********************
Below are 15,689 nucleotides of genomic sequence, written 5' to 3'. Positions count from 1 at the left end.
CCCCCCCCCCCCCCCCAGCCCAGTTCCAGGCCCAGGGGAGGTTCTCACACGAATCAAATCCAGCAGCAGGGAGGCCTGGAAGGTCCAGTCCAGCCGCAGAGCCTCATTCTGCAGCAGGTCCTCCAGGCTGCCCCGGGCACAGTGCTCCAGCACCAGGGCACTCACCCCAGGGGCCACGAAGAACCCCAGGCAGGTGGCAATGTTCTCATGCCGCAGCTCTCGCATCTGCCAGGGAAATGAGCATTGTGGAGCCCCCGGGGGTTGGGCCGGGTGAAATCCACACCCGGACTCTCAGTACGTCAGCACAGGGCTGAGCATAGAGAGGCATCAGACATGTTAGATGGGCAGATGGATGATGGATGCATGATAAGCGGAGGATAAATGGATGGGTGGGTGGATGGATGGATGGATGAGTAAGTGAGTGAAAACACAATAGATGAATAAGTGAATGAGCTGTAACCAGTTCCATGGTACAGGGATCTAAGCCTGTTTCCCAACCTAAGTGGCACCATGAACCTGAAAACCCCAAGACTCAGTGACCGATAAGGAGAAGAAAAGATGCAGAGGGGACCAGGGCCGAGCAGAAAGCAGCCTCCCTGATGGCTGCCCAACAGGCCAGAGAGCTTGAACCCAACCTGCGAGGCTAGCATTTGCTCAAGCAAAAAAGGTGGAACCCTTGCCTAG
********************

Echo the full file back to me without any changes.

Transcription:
Below are 15,689 nucleotides of genomic sequence, written 5' to 3'. Positions count from 1 at the left end.
CCCCCCCCCCCCCCCCAGCCCAGTTCCAGGCCCAGGGGAGGTTCTCACACGAATCAAATCCAGCAGCAGGGAGGCCTGGAAGGTCCAGTCCAGCCGCAGAGCCTCATTCTGCAGCAGGTCCTCCAGGCTGCCCCGGGCACAGTGCTCCAGCACCAGGGCACTCACCCCAGGGGCCACGAAGAACCCCAGGCAGGTGGCAATGTTCTCATGCCGCAGCTCTCGCATCTGCCAGGGAAATGAGCATTGTGGAGCCCCCGGGGGTTGGGCCGGGTGAAATCCACACCCGGACTCTCAGTACGTCAGCACAGGGCTGAGCATAGAGAGGCATCAGACATGTTAGATGGGCAGATGGATGATGGATGCATGATAAGCGGAGGATAAATGGATGGGTGGGTGGATGGATGGATGGATGAGTAAGTGAGTGAAAACACAATAGATGAATAAGTGAATGAGCTGTAACCAGTTCCATGGTACAGGGATCTAAGCCTGTTTCCCAACCTAAGTGGCACCATGAACCTGAAAACCCCAAGACTCAGTGACCGATAAGGAGAAGAAAAGATGCAGAGGGGACCAGGGCCGAGCAGAAAGCAGCCTCCCTGATGGCTGCCCAACAGGCCAGAGAGCTTGAACCCAACCTGCGAGGCTAGCATTTGCTCAAGCAAAAAAGGTGGAACCCTTGCCTAG